Jul/Aug 2005 Poetry

Waltzing Above Pepino's Marble

by Patrick Carrington

Waltzing Above Pepino's Marble

We moved a special way in the cemetery—
in three-quarter time, knees bending
like Strauss had a hand in the mourning
racket, as if his baton allowed us
to glide and lessen the weight
on my grandfather's chest. Sundays
at Holy Name we grieved his passing,
my grandmother's only god who slept
as he came, arm in arm

with old goumbares. They landed
in misfitted caps tight like thorns,
in pants too short for legs
that had broken free of nails. Those
white streaks on his black stone
were born that day, she said,
when he cried at the torch

as they powdered him for lice
like an insect, like the flies
that swarmed impoverished streets
he left behind. When he died,
she dusted him off and embossed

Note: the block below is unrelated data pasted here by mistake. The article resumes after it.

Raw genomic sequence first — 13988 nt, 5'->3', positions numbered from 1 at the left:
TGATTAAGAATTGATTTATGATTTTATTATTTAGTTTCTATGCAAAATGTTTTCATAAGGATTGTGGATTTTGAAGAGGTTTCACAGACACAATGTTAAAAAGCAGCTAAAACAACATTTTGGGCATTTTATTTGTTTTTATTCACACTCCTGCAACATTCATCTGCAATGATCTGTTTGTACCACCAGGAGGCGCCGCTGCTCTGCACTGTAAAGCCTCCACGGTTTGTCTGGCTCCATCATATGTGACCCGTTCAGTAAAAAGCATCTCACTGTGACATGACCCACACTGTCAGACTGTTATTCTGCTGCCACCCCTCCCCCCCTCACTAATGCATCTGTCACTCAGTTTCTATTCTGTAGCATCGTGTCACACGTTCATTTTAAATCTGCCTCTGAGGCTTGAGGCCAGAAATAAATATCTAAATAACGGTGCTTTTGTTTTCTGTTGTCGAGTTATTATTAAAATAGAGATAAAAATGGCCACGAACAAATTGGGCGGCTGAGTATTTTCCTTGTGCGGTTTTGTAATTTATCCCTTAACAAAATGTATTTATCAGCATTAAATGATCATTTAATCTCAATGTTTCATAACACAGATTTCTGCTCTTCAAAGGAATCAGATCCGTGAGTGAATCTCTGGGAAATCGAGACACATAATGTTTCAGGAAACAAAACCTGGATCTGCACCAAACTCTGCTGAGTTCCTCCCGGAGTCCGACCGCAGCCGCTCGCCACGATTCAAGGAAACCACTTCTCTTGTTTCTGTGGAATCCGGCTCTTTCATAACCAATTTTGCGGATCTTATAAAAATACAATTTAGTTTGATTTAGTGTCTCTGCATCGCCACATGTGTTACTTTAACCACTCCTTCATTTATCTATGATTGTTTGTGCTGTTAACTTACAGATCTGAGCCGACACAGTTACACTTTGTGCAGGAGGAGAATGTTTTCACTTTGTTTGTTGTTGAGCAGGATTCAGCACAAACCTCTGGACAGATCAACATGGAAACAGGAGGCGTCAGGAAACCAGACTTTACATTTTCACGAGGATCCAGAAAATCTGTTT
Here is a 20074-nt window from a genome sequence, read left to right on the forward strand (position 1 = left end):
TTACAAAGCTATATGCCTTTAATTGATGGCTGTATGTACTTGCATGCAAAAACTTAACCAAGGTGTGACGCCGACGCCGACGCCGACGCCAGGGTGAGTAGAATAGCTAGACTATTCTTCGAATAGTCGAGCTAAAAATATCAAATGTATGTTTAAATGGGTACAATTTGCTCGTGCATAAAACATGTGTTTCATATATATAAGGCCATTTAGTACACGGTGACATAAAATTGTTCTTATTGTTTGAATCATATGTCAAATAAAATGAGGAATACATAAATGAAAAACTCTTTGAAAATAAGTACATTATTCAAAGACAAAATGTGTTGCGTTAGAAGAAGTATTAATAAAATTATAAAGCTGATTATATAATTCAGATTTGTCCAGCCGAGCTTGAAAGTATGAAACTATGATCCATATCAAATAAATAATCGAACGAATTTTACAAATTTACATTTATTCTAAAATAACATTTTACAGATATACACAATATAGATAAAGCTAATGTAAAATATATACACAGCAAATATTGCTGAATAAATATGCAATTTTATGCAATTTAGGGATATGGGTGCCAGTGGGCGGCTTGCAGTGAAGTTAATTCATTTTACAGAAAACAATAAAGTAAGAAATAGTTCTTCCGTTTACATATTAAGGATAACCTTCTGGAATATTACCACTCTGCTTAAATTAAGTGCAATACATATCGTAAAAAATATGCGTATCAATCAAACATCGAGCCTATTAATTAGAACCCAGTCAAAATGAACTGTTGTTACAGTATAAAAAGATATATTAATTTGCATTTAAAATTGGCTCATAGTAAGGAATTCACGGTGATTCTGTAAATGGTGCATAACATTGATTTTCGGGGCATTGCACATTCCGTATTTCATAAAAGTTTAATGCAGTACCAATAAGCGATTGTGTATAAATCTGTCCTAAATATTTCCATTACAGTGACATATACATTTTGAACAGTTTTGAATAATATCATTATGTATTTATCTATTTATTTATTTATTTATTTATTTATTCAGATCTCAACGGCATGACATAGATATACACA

the poison on rock they shipped
to liberty like him, from his hometown

quarry. She met it at a dock in Red Hook,
made certain only men whose names
had proper vowels handled its dignity.
Distant relatives she thought, who knew
the gentle steps of honor. My
grandmother taught me to walk
without touching the ground

when we danced. She drew the Venetians
at night, and Al di la made a wobbling boy
her beau from Napoli courting
with flowers and wine,
the ironing board her wedding altar.

Roses for you, Stacia, she heard
as we waltzed through the slanted lights
of the old country in a Brooklyn parlor. Float,
your shoes are air, she said. Spread

your arms and be a man of grace
who does not tread on the hearts of angels.
Fly like they do, above, with them. Their
lives are closed wounds. Let them heal.


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